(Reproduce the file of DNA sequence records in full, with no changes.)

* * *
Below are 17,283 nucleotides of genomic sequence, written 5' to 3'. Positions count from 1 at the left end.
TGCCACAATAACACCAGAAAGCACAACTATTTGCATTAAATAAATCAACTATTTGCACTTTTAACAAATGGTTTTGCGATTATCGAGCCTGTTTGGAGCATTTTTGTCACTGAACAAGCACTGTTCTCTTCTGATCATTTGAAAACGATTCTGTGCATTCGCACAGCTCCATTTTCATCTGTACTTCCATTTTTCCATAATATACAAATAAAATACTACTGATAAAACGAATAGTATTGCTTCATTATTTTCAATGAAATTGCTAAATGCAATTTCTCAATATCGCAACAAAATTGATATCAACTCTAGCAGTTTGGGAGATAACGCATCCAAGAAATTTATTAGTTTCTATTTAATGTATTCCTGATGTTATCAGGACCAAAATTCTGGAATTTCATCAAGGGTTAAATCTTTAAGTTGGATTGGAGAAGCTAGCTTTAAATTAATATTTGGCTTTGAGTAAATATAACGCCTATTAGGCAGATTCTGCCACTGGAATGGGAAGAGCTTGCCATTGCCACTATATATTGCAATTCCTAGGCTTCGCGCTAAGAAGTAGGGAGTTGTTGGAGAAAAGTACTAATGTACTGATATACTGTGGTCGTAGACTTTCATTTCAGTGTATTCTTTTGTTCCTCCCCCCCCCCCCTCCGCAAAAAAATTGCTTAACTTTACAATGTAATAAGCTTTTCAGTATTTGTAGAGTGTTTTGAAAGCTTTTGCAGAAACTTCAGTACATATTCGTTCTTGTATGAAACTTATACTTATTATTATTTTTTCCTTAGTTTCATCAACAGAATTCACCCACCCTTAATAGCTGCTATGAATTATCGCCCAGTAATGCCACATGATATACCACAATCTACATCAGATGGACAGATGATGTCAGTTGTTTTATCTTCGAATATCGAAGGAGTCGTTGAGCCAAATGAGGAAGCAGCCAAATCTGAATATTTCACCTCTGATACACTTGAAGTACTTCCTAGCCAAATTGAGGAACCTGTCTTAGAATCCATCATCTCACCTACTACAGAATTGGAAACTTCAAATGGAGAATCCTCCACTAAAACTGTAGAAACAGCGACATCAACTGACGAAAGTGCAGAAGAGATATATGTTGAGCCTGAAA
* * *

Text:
Below are 17,283 nucleotides of genomic sequence, written 5' to 3'. Positions count from 1 at the left end.
TGCCACAATAACACCAGAAAGCACAACTATTTGCATTAAATAAATCAACTATTTGCACTTTTAACAAATGGTTTTGCGATTATCGAGCCTGTTTGGAGCATTTTTGTCACTGAACAAGCACTGTTCTCTTCTGATCATTTGAAAACGATTCTGTGCATTCGCACAGCTCCATTTTCATCTGTACTTCCATTTTTCCATAATATACAAATAAAATACTACTGATAAAACGAATAGTATTGCTTCATTATTTTCAATGAAATTGCTAAATGCAATTTCTCAATATCGCAACAAAATTGATATCAACTCTAGCAGTTTGGGAGATAACGCATCCAAGAAATTTATTAGTTTCTATTTAATGTATTCCTGATGTTATCAGGACCAAAATTCTGGAATTTCATCAAGGGTTAAATCTTTAAGTTGGATTGGAGAAGCTAGCTTTAAATTAATATTTGGCTTTGAGTAAATATAACGCCTATTAGGCAGATTCTGCCACTGGAATGGGAAGAGCTTGCCATTGCCACTATATATTGCAATTCCTAGGCTTCGCGCTAAGAAGTAGGGAGTTGTTGGAGAAAAGTACTAATGTACTGATATACTGTGGTCGTAGACTTTCATTTCAGTGTATTCTTTTGTTCCTCCCCCCCCCCCCTCCGCAAAAAAATTGCTTAACTTTACAATGTAATAAGCTTTTCAGTATTTGTAGAGTGTTTTGAAAGCTTTTGCAGAAACTTCAGTACATATTCGTTCTTGTATGAAACTTATACTTATTATTATTTTTTCCTTAGTTTCATCAACAGAATTCACCCACCCTTAATAGCTGCTATGAATTATCGCCCAGTAATGCCACATGATATACCACAATCTACATCAGATGGACAGATGATGTCAGTTGTTTTATCTTCGAATATCGAAGGAGTCGTTGAGCCAAATGAGGAAGCAGCCAAATCTGAATATTTCACCTCTGATACACTTGAAGTACTTCCTAGCCAAATTGAGGAACCTGTCTTAGAATCCATCATCTCACCTACTACAGAATTGGAAACTTCAAATGGAGAATCCTCCACTAAAACTGTAGAAACAGCGACATCAACTGACGAAAGTGCAGAAGAGATATATGTTGAGCCTGAAA